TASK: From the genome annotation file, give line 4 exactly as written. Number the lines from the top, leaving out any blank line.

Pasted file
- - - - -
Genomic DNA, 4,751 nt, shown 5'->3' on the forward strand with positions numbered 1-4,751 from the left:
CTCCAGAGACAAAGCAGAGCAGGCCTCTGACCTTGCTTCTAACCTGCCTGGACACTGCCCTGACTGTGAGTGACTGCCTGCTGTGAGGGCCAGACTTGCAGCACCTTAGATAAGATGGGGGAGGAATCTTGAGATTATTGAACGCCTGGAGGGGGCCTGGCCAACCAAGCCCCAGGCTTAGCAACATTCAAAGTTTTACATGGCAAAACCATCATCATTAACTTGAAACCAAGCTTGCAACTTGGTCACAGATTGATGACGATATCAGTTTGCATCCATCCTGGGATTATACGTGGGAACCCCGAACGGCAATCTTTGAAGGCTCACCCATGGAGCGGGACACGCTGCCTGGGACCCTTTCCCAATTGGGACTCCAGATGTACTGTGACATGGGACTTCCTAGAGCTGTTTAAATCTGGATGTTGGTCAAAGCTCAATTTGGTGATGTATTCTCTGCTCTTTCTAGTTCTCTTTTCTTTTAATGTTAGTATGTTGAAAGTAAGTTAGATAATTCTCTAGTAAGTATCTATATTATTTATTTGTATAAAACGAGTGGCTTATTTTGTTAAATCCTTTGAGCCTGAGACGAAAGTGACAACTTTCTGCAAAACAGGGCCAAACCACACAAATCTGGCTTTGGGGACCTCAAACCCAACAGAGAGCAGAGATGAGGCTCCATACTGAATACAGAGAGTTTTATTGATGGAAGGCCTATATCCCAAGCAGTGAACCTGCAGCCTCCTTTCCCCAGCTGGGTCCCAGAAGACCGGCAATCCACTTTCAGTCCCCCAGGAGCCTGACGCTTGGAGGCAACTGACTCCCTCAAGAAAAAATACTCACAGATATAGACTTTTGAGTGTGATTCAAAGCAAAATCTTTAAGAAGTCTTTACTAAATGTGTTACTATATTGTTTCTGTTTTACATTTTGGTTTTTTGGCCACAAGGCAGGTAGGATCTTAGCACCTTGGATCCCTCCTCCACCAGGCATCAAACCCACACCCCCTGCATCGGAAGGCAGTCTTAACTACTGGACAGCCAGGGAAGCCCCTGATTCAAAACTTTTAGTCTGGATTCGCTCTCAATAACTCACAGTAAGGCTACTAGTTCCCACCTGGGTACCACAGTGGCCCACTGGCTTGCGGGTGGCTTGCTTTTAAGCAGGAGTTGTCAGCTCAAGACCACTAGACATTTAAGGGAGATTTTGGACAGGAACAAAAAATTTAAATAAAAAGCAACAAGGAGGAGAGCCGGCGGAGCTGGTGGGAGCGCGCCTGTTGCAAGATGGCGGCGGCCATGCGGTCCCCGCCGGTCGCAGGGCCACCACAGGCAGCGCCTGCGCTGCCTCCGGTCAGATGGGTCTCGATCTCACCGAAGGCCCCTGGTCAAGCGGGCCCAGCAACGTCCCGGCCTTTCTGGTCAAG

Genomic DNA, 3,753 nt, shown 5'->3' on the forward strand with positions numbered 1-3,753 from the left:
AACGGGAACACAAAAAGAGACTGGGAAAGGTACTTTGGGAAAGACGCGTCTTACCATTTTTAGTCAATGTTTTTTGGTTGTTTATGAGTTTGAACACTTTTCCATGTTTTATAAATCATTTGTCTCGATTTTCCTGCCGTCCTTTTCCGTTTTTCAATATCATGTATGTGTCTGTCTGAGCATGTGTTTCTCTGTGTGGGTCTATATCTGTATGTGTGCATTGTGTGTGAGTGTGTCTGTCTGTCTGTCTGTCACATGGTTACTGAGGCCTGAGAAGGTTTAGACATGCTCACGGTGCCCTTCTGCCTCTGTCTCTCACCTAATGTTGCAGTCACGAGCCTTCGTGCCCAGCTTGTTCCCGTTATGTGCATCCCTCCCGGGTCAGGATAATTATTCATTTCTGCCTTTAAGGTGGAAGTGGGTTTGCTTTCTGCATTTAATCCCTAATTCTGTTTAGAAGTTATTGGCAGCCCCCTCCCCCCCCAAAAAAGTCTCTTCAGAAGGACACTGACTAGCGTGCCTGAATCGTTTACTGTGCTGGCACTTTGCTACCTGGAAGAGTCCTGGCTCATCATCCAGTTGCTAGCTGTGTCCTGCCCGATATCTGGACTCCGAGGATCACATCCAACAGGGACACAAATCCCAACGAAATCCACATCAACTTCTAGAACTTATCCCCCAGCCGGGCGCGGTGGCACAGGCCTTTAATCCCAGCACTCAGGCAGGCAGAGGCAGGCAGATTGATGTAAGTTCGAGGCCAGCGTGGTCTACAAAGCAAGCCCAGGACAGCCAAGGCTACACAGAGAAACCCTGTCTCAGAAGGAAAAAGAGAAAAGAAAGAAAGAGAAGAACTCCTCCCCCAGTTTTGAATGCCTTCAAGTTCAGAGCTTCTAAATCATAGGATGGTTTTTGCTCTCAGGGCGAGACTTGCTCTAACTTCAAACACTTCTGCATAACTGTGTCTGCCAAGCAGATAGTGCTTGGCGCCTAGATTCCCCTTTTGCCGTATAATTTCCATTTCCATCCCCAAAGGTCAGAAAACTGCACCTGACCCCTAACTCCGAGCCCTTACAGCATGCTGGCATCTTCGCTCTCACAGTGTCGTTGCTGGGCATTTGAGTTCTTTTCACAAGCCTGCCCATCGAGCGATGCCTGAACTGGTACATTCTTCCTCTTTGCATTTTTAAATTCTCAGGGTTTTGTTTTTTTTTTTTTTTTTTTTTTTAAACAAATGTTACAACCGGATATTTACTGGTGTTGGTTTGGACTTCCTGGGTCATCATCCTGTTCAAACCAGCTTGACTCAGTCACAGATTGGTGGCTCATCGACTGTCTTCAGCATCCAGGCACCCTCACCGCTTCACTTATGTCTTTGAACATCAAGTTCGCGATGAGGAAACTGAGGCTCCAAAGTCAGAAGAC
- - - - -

AACGGGAACACAAAAAGAGACTGGGAAAGGTACTTTGGGAAAGACGCGTCTTACCATTTTTAGTCAATGTTTTTTGGTTGTTTATGAGTTTGAACACTTTTCCATGTTTTATAAATCATTTGTCTCGATTTTCCTGCCGTCCTTTTCCGTTTTTCAATATCATGTATGTGTCTGTCTGAGCATGTGTTTCTCTGTGTGGGTCTATATCTGTATGTGTGCATTGTGTGTGAGTGTGTCTGTCTGTCTGTCTGTCACATGGTTACTGAGGCCTGAGAAGGTTTAGACATGCTCACGGTGCCCTTCTGCCTCTGTCTCTCACCTAATGTTGCAGTCACGAGCCTTCGTGCCCAGCTTGTTCCCGTTATGTGCATCCCTCCCGGGTCAGGATAATTATTCATTTCTGCCTTTAAGGTGGAAGTGGGTTTGCTTTCTGCATTTAATCCCTAATTCTGTTTAGAAGTTATTGGCAGCCCCCTCCCCCCCCAAAAAAGTCTCTTCAGAAGGACACTGACTAGCGTGCCTGAATCGTTTACTGTGCTGGCACTTTGCTACCTGGAAGAGTCCTGGCTCATCATCCAGTTGCTAGCTGTGTCCTGCCCGATATCTGGACTCCGAGGATCACATCCAACAGGGACACAAATCCCAACGAAATCCACATCAACTTCTAGAACTTATCCCCCAGCCGGGCGCGGTGGCACAGGCCTTTAATCCCAGCACTCAGGCAGGCAGAGGCAGGCAGATTGATGTAAGTTCGAGGCCAGCGTGGTCTACAAAGCAAGCCCAGGACAGCCAAGGCTACACAGAGAAACCCTGTCTCAGAAGGAAAAAGAGAAAAGAAAGAAAGAGAAGAACTCCTCCCCCAGTTTTGAATGCCTTCAAGTTCAGAGCTTCTAAATCATAGGATGGTTTTTGCTCTCAGGGCGAGACTTGCTCTAACTTCAAACACTTCTGCATAACTGTGTCTGCCAAGCAGATAGTGCTTGGCGCCTAGATTCCCCTTTTGCCGTATAATTTCCATTTCCATCCCCAAAGGTCAGAAAACTGCACCTGACCCCTAACTCCGAGCCCTTACAGCATGCTGGCATCTTCGCTCTCACAGTGTCGTTGCTGGGCATTTGAGTTCTTTTCACAAGCCTGCCCATCGAGCGATGCCTGAACTGGTACATTCTTCCTCTTTGCATTTTTAAATTCTCAGGGTTTTGTTTTTTTTTTTTTTTTTTTTTTTAAACAAATGTTACAACCGGATATTTACTGGTGTTGGTTTGGACTTCCTGGGTCATCATCCTGTTCAAACCAGCTTGACTCAGTCACAGATTGGTGGCTCATCGACTGTCTTCAGCATCCAGGCACCCTCACCGCTTCACTTATGTCTTTGAACATCAAGTTCGCGATGAGGAAACTGAGGCTCCAAAGTCAGAAGAC